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If you wait until April 15 each year to make a prior-year contribution to your IRA, the size of your future nest egg could take a hit.
Indeed, while most investors are well aware that saving early in their career can significantly increase their retirement savings in the future, few appreciate the importance of funding an IRA early in the calendar year as well.
You have until April 15, 2014 to fund your IRA for the 2013 tax year. At the same time, you can wait until April 15 of next year to fund your IRA for the 2014 tax year. Or you don't have to procrastinate at all.
If you fund your 2014 IRA early this year rather than delaying until the tax filing deadline on April 15, 2015, you're giving your savings the chance to benefit from additional months of tax-deferred, compounded growth. That's tax-free growth if you fund a Roth IRA.
What difference does it make to fund an IRA early? Your retirement account could be six figures greater by the time you retire, says Ed Slott, an IRA expert with IRAhelp.com and author of "The Retirement Savings Time Bomb and How to Diffuse It."
We are all conditioned to contribute to our IRAs in April for the prior year because that's the way it's always been done, but there's no question that funding your IRA on the first day of the calendar year -- more than a year ahead of the deadline -- makes a big difference, he says. It's just math. Any gains are now sheltered from taxes for an extra 15 months.
Assuming an 8 percent annual rate of return, a 25-year-old investor who contributes $5,500 a year to her IRA at the beginning of each year would have $113,985 more in earnings after 40 years than her peers who wait until the following spring to contribute.
There's another benefit to making IRA contributions as early in the calendar year as possible, says Greg Hammond, president of Hammond Iles Wealth Advisors in Wethersfield, Conn. Such timing better positions your portfolio to capture market gains.
Historically, he notes, the stock market performs best during the six-month stretch from November to April.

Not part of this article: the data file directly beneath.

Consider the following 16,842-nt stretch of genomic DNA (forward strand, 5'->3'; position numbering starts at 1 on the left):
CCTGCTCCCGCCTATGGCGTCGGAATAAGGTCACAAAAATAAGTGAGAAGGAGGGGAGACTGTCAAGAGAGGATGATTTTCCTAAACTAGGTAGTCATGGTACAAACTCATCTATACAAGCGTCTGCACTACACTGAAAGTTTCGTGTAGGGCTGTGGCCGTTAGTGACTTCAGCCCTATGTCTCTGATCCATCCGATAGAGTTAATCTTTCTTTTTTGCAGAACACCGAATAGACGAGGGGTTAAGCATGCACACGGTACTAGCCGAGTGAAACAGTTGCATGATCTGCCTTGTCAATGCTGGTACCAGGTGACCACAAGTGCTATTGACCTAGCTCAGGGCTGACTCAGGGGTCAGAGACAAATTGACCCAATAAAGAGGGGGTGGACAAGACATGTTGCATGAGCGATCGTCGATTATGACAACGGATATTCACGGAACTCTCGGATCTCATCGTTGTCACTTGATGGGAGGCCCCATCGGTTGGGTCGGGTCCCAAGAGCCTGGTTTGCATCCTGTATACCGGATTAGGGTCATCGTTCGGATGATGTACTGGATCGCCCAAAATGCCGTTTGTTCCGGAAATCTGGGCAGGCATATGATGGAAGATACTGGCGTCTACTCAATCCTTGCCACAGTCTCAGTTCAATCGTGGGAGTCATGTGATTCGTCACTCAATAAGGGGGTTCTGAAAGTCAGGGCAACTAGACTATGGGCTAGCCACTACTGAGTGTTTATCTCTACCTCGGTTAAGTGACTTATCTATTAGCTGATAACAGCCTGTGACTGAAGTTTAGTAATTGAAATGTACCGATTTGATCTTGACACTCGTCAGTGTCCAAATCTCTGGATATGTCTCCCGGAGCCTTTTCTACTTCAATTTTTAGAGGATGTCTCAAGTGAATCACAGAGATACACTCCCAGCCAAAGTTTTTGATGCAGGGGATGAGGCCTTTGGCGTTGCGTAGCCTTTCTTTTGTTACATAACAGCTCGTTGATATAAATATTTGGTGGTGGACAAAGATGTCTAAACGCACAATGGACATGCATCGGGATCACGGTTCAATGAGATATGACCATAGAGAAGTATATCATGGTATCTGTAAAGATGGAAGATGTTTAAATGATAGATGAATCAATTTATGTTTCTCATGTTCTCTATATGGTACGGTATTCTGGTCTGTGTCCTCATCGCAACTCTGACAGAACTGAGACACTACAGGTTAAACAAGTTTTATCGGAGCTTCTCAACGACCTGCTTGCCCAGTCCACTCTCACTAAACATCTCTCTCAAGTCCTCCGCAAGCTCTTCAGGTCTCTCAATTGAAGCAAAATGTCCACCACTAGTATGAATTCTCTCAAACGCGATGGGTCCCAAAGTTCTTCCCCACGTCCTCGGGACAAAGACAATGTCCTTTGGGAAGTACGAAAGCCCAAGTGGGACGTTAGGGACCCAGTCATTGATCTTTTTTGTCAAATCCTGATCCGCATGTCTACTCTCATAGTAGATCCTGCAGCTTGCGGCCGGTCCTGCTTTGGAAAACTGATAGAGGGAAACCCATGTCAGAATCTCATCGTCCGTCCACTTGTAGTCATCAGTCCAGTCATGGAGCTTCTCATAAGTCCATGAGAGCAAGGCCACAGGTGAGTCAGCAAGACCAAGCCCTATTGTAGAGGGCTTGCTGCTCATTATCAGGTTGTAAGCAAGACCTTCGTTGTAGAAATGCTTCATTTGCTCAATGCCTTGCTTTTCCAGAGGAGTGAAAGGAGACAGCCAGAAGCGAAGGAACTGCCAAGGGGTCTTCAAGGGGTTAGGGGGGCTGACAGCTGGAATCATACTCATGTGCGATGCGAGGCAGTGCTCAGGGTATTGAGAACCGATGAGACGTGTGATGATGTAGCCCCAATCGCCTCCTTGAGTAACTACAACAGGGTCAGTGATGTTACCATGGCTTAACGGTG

Between 1950 and December 2013, in fact, the Dow Jones industrial average (.DJI) gained 16,398 points during those months, while losing 1,066 points during the remaining May-through-October months, according to the Stock Trader's Almanac. The Standard & Poor's 500 index (.SPX) likewise gained 1,663 points during those years between November and April, while gaining just 75.5 points between May-through-October.
If you're waiting until April of the following year to invest, your contributions are going in toward the end of what is typically the best months of the year in the market, says Hammond.
It does take some financial sacrifice to adjust your contribution schedule going forward, however.
That first year, Slott says, you'll need to double up -- making a prior year contribution to your IRA by April while separately funding your current-year IRA.
For 2013 and 2014, you can contribute up to $5,500 per year to your traditional IRA or Roth ($6,500 if you're 50 or older), though some income limits apply. Thus, those who qualify would have to scare up $11,000 combined.
That's easier said than done on the heels of a holiday hangover, from which many families are still chipping away at credit card debt.
It can be tempting to skip the prior year contribution altogether and designate those dollars for your current-year IRA to get ahead, but that's a mistake, says Slott.
It's tough to double up if you don't have the money, but you only have to do it once and then you're ahead of the game forever, he says, noting investors who wish to fund their 2014 IRA now should first fund their 2013 account before April 15. Some people also ask if they should send half of their savings to the prior year IRA and half to the current year, but you should always max out your prior year first to take advantage of the tax deduction.
Investors who can't come up with the cash to fund two IRAs in a single year might consider shifting a quantity of shares from a taxable investment account into their IRA, says Hammond.
You can transfer shares worth $5,500, or liquidate the investments and put the proceeds into your IRA, he says. You'll still get the tax deduction for making those contributions.
Depending on the equity in your home, you could also potentially tap into your home equity line of credit, but that strategy is ill-advised for all but the most disciplined of savers, says Tom Scanlon, a Certified Financial Planner with Raymond James Financial Services near Hartford, Conn.
You can pay off your HELOC over time with interest, but if you don't have the discipline to pay it off quickly, it's a non-starter, says Scanlon.
Perhaps the most prudent way to get ahead is simply by saving.
By socking away $458 every month ($5,500/12 = $458) between now and the end of the year, you'll have $5,500 ready to deposit early next year. Better yet, open an account and invest that money directly into an IRA on a monthly basis.
Any windfalls you receive between now and Dec. 31, such as year-end bonuses, tax refunds or raises, can ease the pain of saving considerably.
Don't forget, too, to examine your budget for money leaks. The more you reduce your day-to-day living expenses, the more you'll be able to save.
Try negotiating lower rates on your car, auto or home insurance, bring your lunch to work, plan your meals to avoid food waste, and put a hold on that trip to Europe -- just for a year.
It's really just a matter of prioritizing, says Scanlon. Few of us are going to get a pension, and they keep increasing the eligibility age for Social Security. You must take personal ownership of your savings today.